SUN Hockey Pool

Roadhogs ready to go

ROBERT TYCHKOWSKI -- Edmonton Sun

, Last Updated: 8:17 AM ET

Home is where the heart is, but the road is where the points are.

It doesn't make a lick of sense that the Edmonton Oilers have a better record in their away sweaters than they have at Rexall Place, but on the eve of a three-game eastern road trip, no one's complaining.

"I think when we get out on the road we know what our identity is,'' said centre Mike Peca. "Working hard, keeping a simple game plan and executing. When we're at home we kind of get away from that, try to be a little fancy for the home crowd and get away from what our identity is.''

Through 28 games, enough evidence to represent a trend, the Oilers rank 22nd in the NHL at home (six wins in 12 games)and fourth in the league on the road, having won eight of their last 11 and nine of 16 overall.

It's a complete reversal from last season, when they were 17th in the NHL on the road and 11th at home.

"We're a little older this year, a little bigger and we've got more experience,'' said captain Jason Smith. "In the past we'd get behind and end up in a panic situation and the game would get away from us in five minutes. Now we've done a better job in dealing with that and competing in those tough situations.''

COULD'VE BEEN SUNK

No kidding. It wasn't that long ago that the Oilers were mired in a terrible slump, riding a six-game losing streak, culminating in a 7-1 embarrassment at home, and heading out on the road for 10 of their next 11. That could have sunk them right then and there.

Massive trades, firings, panic in the streets. All of it was cued up and ready to go.

But the Oilers went 7-3 during their three weeks away from Edmonton and returned home like conquering heros - and promptly lost three of their next six at Rexall Place.

Doh!

"It's a good thing we have such a strong road record because it will serve us well down the stretch,'' said Peca. "But it's almost a waste if you can't establish a very strong home record.''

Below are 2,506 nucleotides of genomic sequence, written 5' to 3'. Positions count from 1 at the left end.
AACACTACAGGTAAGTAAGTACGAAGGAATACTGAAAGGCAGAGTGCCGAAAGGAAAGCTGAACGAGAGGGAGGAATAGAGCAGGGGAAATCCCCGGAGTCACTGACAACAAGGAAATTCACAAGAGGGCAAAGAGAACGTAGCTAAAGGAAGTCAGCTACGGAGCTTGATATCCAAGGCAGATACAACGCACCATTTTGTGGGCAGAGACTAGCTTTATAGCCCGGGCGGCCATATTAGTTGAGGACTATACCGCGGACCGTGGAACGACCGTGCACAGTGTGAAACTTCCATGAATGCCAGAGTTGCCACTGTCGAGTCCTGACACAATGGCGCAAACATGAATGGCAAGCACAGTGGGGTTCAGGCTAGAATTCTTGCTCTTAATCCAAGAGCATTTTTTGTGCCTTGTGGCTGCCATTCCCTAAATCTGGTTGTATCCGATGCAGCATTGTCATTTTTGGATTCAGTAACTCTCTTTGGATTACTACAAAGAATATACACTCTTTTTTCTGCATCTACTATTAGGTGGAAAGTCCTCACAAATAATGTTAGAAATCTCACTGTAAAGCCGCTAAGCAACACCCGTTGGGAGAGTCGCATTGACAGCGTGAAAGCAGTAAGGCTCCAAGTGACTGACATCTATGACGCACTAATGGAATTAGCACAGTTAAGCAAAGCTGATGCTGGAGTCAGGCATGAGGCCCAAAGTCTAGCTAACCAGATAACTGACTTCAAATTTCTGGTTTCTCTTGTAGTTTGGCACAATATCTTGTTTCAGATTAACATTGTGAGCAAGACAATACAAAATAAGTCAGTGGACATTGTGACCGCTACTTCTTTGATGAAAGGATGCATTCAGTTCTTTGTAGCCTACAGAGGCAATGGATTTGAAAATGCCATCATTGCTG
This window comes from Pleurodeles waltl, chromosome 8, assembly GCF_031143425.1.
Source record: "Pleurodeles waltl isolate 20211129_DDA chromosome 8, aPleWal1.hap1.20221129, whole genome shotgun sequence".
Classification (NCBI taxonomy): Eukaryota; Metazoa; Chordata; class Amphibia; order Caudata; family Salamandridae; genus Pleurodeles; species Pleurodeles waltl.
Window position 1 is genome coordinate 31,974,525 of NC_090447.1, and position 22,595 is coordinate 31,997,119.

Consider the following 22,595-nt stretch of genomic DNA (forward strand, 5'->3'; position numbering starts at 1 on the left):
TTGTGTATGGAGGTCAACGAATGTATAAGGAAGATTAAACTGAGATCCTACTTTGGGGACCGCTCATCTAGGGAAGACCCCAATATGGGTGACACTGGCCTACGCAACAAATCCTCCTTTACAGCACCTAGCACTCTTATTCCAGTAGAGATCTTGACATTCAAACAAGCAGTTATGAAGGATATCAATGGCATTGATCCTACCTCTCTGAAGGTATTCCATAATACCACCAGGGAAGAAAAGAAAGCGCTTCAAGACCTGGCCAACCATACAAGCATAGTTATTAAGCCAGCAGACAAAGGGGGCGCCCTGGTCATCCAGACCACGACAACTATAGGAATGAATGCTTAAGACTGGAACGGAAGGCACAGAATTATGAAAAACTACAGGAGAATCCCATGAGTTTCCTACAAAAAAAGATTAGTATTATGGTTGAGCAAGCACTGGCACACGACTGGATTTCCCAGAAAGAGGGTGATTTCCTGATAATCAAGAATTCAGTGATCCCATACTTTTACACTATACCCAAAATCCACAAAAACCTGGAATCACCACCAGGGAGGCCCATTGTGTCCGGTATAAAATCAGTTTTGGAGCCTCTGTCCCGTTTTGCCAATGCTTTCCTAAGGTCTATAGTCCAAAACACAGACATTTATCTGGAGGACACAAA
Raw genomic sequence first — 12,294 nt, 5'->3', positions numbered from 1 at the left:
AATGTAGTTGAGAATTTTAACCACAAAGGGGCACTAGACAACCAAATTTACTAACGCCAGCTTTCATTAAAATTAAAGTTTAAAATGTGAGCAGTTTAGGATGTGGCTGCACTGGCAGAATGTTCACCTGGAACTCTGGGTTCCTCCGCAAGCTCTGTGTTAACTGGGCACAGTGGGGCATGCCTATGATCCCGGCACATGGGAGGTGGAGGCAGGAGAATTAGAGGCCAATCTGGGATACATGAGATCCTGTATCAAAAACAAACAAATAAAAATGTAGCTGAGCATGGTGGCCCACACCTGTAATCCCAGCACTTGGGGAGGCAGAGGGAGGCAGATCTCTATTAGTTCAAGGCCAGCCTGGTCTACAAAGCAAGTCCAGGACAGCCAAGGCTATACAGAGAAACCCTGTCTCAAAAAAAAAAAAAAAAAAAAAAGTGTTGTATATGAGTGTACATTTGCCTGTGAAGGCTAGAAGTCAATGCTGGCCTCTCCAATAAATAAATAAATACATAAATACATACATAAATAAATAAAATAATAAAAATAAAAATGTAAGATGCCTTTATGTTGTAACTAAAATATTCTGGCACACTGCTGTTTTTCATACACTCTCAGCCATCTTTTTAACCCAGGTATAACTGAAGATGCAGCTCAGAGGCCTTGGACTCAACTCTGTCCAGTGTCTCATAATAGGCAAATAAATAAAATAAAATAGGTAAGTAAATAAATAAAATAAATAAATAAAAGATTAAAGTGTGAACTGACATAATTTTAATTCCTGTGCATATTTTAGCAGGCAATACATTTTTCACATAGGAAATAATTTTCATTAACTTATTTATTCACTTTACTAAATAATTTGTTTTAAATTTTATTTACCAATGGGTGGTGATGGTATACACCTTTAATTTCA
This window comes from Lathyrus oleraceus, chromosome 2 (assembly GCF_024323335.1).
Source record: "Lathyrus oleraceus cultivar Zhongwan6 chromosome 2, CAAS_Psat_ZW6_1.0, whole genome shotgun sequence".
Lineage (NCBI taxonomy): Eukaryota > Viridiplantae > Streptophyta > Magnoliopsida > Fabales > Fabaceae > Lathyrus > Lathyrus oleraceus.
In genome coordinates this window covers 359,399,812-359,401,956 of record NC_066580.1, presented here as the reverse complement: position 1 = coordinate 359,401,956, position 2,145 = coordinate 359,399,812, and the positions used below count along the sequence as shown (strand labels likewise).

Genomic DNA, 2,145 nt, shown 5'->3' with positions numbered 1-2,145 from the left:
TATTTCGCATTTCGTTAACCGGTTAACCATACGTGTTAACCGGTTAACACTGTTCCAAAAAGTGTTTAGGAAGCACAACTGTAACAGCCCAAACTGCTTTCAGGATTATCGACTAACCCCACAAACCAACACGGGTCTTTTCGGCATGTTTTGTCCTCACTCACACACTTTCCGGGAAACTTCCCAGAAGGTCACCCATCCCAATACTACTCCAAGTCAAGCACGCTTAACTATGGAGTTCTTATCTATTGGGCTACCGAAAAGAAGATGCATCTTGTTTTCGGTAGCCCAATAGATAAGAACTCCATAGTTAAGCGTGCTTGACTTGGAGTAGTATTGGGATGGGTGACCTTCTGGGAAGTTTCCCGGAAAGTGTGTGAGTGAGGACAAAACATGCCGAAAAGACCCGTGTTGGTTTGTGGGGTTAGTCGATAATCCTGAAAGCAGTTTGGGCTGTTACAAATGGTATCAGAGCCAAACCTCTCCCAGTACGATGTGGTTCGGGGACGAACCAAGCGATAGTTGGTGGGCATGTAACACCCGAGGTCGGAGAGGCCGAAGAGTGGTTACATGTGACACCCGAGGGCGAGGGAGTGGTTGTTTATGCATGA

Indeed. A .500 home record isn't going to get Edmonton anywhere near the playoffs, but they'll worry about that when they're home for Christmas.

Right now the primary concern is winning at least two of three in Philadelphia, Long Island and New Jersey, teams they haven't seen in two years.

"You don't know a lot about the teams,'' said Smith, whose club has played 27 of its 28 games this year against Western opponents. "But you know that when you go into Philly you're going to get a good game and Jersey is one of the better teams in the league.''

PHILLY LEGIONS

The Flyers have been a major attraction in Canada, everywhere they visit you'll see a legion of Philly sweaters in the crowd, and their appeal isn't limited to just the fans.

Players get up for them, too. Dave Schultz doesn't goon there anymore and Bobby Clarke throws his cheap shots from the GM's suite now, but rolling onto Broad Street is still a unique experience.

"For Canadian guys, going to Montreal and Toronto are always at the top of the list, but Philly is up there, too,'' said Staios, one of just a few Oilers who played in the old Spectrum.

"Really cool. It's an intimidating building. The fans are rowdy and really close to you, and they've always had physical teams in Philly, it was quite the experience.

"It's one of those buildings you look forward to going to and playing because of the tradition.''

Peca, having played eight years in Buffalo and Long Island before coming to Edmonton, knows all eastern haunts intimately.

"They're great games to play in, hard, fast physical games,'' he said. "I always enjoyed going to those rinks and playing, it's going to be fun to go back.'


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